Olga Nikolaevna Gershenzon is the deputy director general of the engineering company LoReTT, as well as a co-founder of the SCANEX holding. She has more than 25 years of experience in the field of practical application of remote sensing in various branches of economy. She supports the idea of accessible, decentralized solutions for receiving, processing and analyzing Earth images from space. Gershenzon is the author of more than 50 publications in Russian and international media.
Olga Nikolaevna, tell us please about your current activities.
I’ve been trying to make the access to Earth imagery from space more democratic for many years and I’ve been doing it with great enthusiasm. We started this long journey in 1990 with the creation of a school weather station and a station for receiving data from meteorological satellites. Now we are working again in the area of school education, having a huge experience in implementing projects based on real-time data from space. It is this experience and the fact that there are not enough specialists in this field that allow us to hope that we can be of interest to modern school students, particularly those who spend all their time on education and who are plums for numerous educational platforms, competitions and education centers.
I am still a co-founder of the ScanEx holding, I have a 5% stake, but currently I do not take part in the operational management of the company. The history of ScanEx began with the development of educational technologies, for example, a weather station for school students. 29 years ago my husband, our partner and I founded the ScanEx company (www.scanex.ru). We have developed a new space information receiving station, which was called LoReTT – Local Real Time Tool. This project is a natural extension of our mission to make access to the images of the Earth from space more democratic by making it faster, more simple and less expensive. In April 2017, we founded the LoReTT company (http://lorett.org/), in March 2018 it became a resident of the Skolkovo innovation center, in the summer of 2017 we took part in the Internet Initiatives Development Fund acceleration program. We did it to choose the most promising niche for implementation. Education turns to be one of the most interesting niches, but it is also the most complicated and the most expensive one.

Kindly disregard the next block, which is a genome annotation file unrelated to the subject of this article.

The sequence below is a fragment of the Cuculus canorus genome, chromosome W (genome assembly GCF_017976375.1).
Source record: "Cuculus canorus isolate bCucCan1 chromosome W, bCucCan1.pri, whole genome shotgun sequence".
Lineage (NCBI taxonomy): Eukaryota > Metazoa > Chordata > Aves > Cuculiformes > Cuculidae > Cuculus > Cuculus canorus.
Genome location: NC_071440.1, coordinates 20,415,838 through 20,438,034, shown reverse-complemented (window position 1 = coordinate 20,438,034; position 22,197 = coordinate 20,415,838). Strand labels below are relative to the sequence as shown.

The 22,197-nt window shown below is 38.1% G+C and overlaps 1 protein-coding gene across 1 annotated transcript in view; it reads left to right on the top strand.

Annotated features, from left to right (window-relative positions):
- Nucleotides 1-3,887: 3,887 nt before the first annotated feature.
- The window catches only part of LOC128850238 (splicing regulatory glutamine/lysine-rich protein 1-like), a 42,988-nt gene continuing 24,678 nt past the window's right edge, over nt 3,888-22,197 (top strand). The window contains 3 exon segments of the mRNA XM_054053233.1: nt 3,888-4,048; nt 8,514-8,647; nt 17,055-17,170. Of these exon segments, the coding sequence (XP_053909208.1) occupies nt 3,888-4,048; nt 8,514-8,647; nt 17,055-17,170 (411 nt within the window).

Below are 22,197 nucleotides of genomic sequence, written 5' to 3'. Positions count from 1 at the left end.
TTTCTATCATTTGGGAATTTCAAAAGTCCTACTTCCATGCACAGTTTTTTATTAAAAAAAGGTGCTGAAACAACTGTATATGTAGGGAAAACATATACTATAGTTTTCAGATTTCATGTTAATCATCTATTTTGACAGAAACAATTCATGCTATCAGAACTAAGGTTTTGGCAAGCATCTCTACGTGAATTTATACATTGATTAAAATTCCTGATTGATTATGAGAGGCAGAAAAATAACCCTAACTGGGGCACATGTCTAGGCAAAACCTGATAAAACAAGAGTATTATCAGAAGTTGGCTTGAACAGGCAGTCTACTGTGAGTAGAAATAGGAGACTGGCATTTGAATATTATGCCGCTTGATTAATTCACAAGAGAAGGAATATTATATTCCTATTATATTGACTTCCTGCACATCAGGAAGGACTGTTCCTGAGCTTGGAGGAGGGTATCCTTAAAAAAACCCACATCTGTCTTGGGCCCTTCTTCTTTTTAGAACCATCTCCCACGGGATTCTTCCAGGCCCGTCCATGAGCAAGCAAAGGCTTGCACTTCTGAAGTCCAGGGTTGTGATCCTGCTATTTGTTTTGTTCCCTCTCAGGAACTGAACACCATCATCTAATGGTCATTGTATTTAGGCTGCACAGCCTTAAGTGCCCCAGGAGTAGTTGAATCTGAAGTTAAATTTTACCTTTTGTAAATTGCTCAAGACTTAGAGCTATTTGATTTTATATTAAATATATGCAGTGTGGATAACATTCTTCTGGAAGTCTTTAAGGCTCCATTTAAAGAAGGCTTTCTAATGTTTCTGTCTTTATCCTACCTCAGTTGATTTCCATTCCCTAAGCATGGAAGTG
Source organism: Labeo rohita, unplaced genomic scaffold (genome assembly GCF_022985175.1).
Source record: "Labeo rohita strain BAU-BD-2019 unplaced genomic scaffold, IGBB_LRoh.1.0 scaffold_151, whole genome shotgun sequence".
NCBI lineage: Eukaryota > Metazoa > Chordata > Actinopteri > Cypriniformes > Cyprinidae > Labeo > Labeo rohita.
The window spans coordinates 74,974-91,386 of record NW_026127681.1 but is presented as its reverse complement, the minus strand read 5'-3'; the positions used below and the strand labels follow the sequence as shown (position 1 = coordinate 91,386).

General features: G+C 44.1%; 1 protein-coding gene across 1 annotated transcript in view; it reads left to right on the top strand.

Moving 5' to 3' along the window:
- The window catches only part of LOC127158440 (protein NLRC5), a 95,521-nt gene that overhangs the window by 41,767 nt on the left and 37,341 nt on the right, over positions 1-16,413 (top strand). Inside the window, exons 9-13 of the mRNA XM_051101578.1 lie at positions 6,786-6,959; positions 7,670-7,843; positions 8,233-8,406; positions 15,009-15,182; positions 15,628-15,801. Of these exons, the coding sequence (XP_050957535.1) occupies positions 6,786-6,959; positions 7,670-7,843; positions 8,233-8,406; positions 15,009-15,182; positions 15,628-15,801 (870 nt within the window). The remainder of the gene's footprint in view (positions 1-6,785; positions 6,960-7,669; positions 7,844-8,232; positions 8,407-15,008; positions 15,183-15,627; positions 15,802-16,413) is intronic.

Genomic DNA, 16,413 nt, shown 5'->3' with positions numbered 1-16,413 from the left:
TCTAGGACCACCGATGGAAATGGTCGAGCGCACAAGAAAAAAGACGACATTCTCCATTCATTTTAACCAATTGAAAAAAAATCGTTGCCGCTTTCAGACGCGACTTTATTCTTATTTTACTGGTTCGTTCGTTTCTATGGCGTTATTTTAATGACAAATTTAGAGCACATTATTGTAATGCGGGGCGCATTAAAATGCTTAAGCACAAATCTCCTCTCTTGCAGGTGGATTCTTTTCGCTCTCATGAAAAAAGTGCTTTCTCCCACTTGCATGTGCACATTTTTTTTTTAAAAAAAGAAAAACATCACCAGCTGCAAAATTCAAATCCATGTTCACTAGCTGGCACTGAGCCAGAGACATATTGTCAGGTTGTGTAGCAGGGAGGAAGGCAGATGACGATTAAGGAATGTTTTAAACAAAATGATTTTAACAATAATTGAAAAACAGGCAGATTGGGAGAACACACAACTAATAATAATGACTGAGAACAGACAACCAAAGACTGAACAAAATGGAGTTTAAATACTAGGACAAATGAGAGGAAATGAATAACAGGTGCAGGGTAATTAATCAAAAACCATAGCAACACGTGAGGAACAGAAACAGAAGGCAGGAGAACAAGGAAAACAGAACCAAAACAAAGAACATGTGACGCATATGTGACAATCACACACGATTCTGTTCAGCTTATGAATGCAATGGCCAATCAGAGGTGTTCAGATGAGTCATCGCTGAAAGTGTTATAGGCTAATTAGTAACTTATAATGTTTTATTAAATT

Has the ‘LoReTT’ laboratory complex for satellite monitoring been patented yet?
A few weeks ago we received a positive international search report from the European Patent Office. In other words, there are no analogues of our technology used in the ‘LoReTT’ laboratory complex for satellite monitoring. The ‘LoReTT’ complex is an instrument for receiving data from satellites in real time within a radius of up to 200 km from the installation site. The antenna that receives images of the Earth from space, has a rotational device which isn’t conventional for such technologies, and the antenna feeder moves above the fixedly mounted antenna mirror instead. This makes it possible to simplify the antenna design, making it more mobile, versatile and substantially cheaper than its analogues.
Let’s go back to history. In 1996, we revolutionized the whole industry with our Personal Space Data Receiver Station. That complex was the first one that allowed an end-user to receive data from remote sensing satellites directly to a personal computer. In 1998, having installed 14 such stations across Russia, we realized that we couldn’t enter the global market without having our own satellites! We conceptualized an idea that we called the Transparent World and started moving in that direction. Our path seemed endless. As a result, the SPUTNIX company was born, the first private company in Russia to launch its own satellite.
The final goal of launching a satellite constellation was to create the greatest possible demand for terrestrial stations due to the fact that the end-users were supposed to have a free and unlimited data downlink. It is this approach that has created a high demand for the ‘LoReTT’ station today.